Pools and Diving Accidents -Injury Statistics
Pool-related injuries and deaths are tragic events. Drowning and non-fatal submersion injuries increase during the warmer summer months each year. Nearly every one of these tragedies is preventable. Accidents can be reduced by consistent pool owner awareness and enforcement of safety measures.
Pool owners, by Florida state law and premises liability, are responsible for the conditions on their property and must take special care to safeguard and secure their pools. Unauthorized access to backyard swimming pools is among the leading causes of drowning deaths and serious water-related injuries in children. Pools are classified as an “attractive nuisance” pertaining to young children, so property owners are legally obligated to take steps to prevent unauthorized access to pools.
According to Florida’s Residential Swimming Pool Law, a pool must be fully enclosed by proper barriers such as at least a 4 feet high fence with locked gates and/or alarm mechanisms. Current and prospective pool owners are encouraged to read the entire statute to ensure their property is in compliance. A complete, four-sided isolation fence (separating the pool area from the house and yard) reduces a child’s risk of drowning 83% compared to three-sided property-line fencing; where the pool can be accessed directly from the rear of the house.
Swimming Pool Accident Statistics
• Drowning is the #2 cause of accident-related deaths in children ages 14 and under.
• Among 1,000 adults surveyed, 50% said they have had at least one drowning scare in their lifetime. 2/3 of that group says the near-drowning event occurred between the age of 5 and 15.
• In a recent survey of families with young children, almost 90% planned to be in the water during the summer months, while nearly 50% of them had plans to swim where there was no lifeguard.
• 19% of drowning deaths involving children occur in public pools with certified lifeguards present.
• One-third of adults do not realize that staying within arms’ reach of a child is much safer than using “floaties” or other similar swim-assist devices alone.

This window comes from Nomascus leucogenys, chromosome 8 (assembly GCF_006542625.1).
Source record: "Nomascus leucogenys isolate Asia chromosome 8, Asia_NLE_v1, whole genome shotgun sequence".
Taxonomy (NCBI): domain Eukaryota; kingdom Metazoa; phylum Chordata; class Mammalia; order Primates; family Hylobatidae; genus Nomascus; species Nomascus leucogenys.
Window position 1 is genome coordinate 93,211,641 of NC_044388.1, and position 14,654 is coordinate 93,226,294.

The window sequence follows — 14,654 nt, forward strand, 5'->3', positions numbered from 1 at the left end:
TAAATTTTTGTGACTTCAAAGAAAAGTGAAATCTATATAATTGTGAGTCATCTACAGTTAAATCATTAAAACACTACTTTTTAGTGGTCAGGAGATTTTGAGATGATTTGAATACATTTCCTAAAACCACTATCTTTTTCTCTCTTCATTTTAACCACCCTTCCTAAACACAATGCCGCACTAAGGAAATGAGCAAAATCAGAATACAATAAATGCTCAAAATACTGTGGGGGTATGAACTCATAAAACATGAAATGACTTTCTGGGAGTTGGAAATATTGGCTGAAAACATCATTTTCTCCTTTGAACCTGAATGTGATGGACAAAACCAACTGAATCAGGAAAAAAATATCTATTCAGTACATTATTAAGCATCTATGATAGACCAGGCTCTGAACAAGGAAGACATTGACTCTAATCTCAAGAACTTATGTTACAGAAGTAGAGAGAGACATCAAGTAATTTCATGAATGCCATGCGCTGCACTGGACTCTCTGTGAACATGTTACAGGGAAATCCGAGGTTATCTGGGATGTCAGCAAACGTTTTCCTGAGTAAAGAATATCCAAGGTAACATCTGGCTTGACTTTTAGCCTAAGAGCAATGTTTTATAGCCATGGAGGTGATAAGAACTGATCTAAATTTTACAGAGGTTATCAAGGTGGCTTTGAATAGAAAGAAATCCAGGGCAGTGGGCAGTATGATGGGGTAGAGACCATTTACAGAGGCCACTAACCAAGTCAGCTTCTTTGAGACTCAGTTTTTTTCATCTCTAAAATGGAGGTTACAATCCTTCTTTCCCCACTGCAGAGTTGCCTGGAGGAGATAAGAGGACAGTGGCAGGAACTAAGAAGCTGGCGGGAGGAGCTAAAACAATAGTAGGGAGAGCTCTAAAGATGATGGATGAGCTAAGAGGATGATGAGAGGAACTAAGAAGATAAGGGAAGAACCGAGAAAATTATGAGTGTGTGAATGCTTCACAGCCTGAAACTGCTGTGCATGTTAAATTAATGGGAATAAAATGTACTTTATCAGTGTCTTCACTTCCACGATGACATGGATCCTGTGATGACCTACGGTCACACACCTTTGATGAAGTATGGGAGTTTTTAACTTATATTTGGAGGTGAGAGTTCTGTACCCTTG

• The place where drowning is likely to occur changes with age. About 60% of deaths among children occur in swimming pools. Children ages 1 to 4 years most often drown in home pools.
• Of children ages 4 and under who drown, 70% are in the care of one or both parents at the time of the drowning and 75% are missing from sight for five minutes or less.
Many assume that drowning persons are easy to identify or exhibit obvious signs of distress. Instead, people tend to drown quietly and quickly. Children and adults are rarely able to call out or wave their arms when they are in distress in the water, and can submerge in 20 to 60 seconds.
Diving Accident Statistics
• Less than 10% if swimming pool diving injuries involve a diving board, most result from running and or misjudged distances.
• Zero above-ground pools are safe for diving. The American Red Cross recommends a minimum of 9 feet of water depth for head first dives including dives from pool decks. Many in-ground pools are 10 feet deep in the diving end. “No Diving” signs should be placed around all above ground pools.
• Over 50% of diving accidents involve the use of alcohol.
• 57.2% of all pool diving accidents occur in water 4 feet deep or less (standard above-ground pool depth), while only 4.8% of swimming pool diving accidents occur in water at least 8 feet deep. Not only should you avoid diving in all above ground pools, but you should never dive in the shallow end or from the sides of in ground pools.
• According to the American Institutes for Research, 16.8% of all diving accidents occurred from attempting an unusual dive or trick. Trick dives are hazardous and should not be attempted in a residential pool.